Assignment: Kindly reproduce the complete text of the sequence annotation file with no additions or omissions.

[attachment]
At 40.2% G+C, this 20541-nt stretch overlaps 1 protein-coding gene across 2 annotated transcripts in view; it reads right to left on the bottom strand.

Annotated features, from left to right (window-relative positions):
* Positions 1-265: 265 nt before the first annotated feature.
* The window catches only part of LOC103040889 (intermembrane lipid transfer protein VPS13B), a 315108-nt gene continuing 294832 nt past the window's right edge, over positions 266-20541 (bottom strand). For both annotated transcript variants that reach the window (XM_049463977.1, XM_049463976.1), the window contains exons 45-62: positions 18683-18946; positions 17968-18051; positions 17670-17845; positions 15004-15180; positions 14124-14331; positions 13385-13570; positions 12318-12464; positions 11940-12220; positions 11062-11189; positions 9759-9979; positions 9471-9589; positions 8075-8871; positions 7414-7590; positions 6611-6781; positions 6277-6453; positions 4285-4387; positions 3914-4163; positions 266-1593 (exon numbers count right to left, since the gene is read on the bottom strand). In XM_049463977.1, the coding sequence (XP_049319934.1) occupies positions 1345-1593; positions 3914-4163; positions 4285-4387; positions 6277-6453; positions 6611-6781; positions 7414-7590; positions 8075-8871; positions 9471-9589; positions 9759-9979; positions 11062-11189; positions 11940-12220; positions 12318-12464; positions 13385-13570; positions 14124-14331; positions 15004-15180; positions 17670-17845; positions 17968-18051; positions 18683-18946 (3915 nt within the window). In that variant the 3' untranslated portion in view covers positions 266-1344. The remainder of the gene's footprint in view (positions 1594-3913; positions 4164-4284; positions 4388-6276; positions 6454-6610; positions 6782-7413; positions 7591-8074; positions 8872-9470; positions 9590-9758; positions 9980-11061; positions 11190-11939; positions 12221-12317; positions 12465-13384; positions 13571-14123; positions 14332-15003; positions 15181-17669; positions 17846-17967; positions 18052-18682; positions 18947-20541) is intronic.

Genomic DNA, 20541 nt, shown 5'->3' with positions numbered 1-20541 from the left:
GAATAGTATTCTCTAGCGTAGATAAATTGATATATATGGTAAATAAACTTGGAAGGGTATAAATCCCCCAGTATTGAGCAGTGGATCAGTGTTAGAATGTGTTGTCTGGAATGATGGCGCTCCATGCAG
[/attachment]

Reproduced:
At 40.2% G+C, this 20541-nt stretch overlaps 1 protein-coding gene across 2 annotated transcripts in view; it reads right to left on the bottom strand.

Annotated features, from left to right (window-relative positions):
* Positions 1-265: 265 nt before the first annotated feature.
* The window catches only part of LOC103040889 (intermembrane lipid transfer protein VPS13B), a 315108-nt gene continuing 294832 nt past the window's right edge, over positions 266-20541 (bottom strand). For both annotated transcript variants that reach the window (XM_049463977.1, XM_049463976.1), the window contains exons 45-62: positions 18683-18946; positions 17968-18051; positions 17670-17845; positions 15004-15180; positions 14124-14331; positions 13385-13570; positions 12318-12464; positions 11940-12220; positions 11062-11189; positions 9759-9979; positions 9471-9589; positions 8075-8871; positions 7414-7590; positions 6611-6781; positions 6277-6453; positions 4285-4387; positions 3914-4163; positions 266-1593 (exon numbers count right to left, since the gene is read on the bottom strand). In XM_049463977.1, the coding sequence (XP_049319934.1) occupies positions 1345-1593; positions 3914-4163; positions 4285-4387; positions 6277-6453; positions 6611-6781; positions 7414-7590; positions 8075-8871; positions 9471-9589; positions 9759-9979; positions 11062-11189; positions 11940-12220; positions 12318-12464; positions 13385-13570; positions 14124-14331; positions 15004-15180; positions 17670-17845; positions 17968-18051; positions 18683-18946 (3915 nt within the window). In that variant the 3' untranslated portion in view covers positions 266-1344. The remainder of the gene's footprint in view (positions 1594-3913; positions 4164-4284; positions 4388-6276; positions 6454-6610; positions 6782-7413; positions 7591-8074; positions 8872-9470; positions 9590-9758; positions 9980-11061; positions 11190-11939; positions 12221-12317; positions 12465-13384; positions 13571-14123; positions 14332-15003; positions 15181-17669; positions 17846-17967; positions 18052-18682; positions 18947-20541) is intronic.

Genomic DNA, 20541 nt, shown 5'->3' with positions numbered 1-20541 from the left:
GAATAGTATTCTCTAGCGTAGATAAATTGATATATATGGTAAATAAACTTGGAAGGGTATAAATCCCCCAGTATTGAGCAGTGGATCAGTGTTAGAATGTGTTGTCTGGAATGATGGCGCTCCATGCAG